Each island visit, or more accurately said, each visitation site, usually consists of a light hike (a very limited number of visitation sites are panga rides only – but this is the exception). The total visitation generally lasts between 2 to 3 hours (depending on the site in question), allowing plenty of time to explore and photograph the abundant wildlife. There are opportunities to swim and snorkel daily (with a few exceptions when visits are inland (i.e., the highlands of Santa Cruz, as an example). These hikes are along well marked National Park trails. On the islands, one follows marked trails established by the National Park Service, walking at a leisurely pace as the guides interpret and explain the unusual sights (vegetation, wildlife, geography etc).
Passengers are ferried (via zodiak/panga) from your boat to the landing point, that is designed to land on beaches or mini docks. The landings are either wet (where one must step into ankle to knee-deep water and wade to shore) or dry (where one steps from the panga directly on to a solid landing surface). The guide and panga driver assist passengers with a steady hand at all landings.
During the overnight hours, the yachts will make their journey to the next day’s visit point. This way, when passenger wake for breakfast, the yacht is already anchored off the island that will be visited. Each day, passengers get up around 7am and enjoy breakfast – you can ask for vegetarian or specific foods on the most important boats in Galapagos. After breakfast, one takes in the fist (morning) visit and then transported back to your boat for lunch (usually around 1 or 2pm). Most often you will have an opportunity to swim/snorkel in the early afternoon (between to the two visits) or in the late afternoon (after the afternoon visit). All yachts generally carry snorkel equipment, although many charge a nominal fee (ranging from US $10 to $25 the week) to rent this equipment. If you have your own, it is recommended that you bring it along if possible.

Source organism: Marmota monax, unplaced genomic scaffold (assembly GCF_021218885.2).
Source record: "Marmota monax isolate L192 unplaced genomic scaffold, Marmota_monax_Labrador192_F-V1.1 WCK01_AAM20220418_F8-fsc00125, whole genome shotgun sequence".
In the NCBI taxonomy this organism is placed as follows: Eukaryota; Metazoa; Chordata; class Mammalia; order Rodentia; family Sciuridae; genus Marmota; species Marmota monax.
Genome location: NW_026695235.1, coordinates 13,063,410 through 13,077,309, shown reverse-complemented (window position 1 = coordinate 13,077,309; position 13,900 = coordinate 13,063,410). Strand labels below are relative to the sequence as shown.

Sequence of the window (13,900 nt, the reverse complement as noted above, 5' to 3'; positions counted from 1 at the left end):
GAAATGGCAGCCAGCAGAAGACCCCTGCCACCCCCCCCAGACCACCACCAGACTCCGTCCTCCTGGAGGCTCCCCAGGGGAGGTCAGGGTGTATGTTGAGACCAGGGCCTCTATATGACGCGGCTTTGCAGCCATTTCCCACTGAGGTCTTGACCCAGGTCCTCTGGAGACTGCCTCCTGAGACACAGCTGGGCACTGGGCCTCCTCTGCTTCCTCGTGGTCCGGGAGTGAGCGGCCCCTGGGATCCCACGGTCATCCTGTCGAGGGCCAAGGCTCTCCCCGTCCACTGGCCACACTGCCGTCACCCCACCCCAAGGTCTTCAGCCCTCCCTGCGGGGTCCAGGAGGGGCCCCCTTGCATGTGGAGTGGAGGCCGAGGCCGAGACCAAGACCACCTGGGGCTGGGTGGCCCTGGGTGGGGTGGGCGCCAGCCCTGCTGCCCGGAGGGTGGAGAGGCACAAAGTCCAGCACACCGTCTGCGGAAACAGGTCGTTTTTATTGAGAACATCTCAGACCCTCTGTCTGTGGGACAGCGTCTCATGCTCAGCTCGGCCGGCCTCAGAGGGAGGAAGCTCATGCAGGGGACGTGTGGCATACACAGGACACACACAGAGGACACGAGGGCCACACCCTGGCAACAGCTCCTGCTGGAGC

Occasionally, there are transfers between the morning and afternoon visit (but passengers are busy enjoying their lunch in the meantime). Sometimes these trips are short, sometimes they take hours. In either case, you’ll have plenty of time on your own on the boat during the midday hours. Most boats have VCRs, a small library, and a few games to whittle the hours away with, but think about what you want to do with spare time on the boat before you head to the Galapagos, and make sure you bring any necessary accessories. All boats attempt to maximize daylight hours with minimal sea travel and maximize visit times on the islands. Dinner is usually served between 6 and 7pm. After dinner many boats have a review guided by the naturalist about the day and what they have seen, what kind of wildlife they have seen, explaining like that (some boats have these discussion in the morning during breakfast).
During or after dinner, the boat again heads for the next site. Overnight is when the boat does most of its long hauls. If you’re prone to seasickness, note that many of the longer passages are through open ocean water between islands, which can be quite choppy. What every sailor knows: the roughest ride is at the top of the boat, the lower down and centrally located you are, the less you feel the motion. For those very sensitive to sea sickness, try and avoid sailing boats and avoid taking a cruise between late August through to October (the rougher period in Galapagos).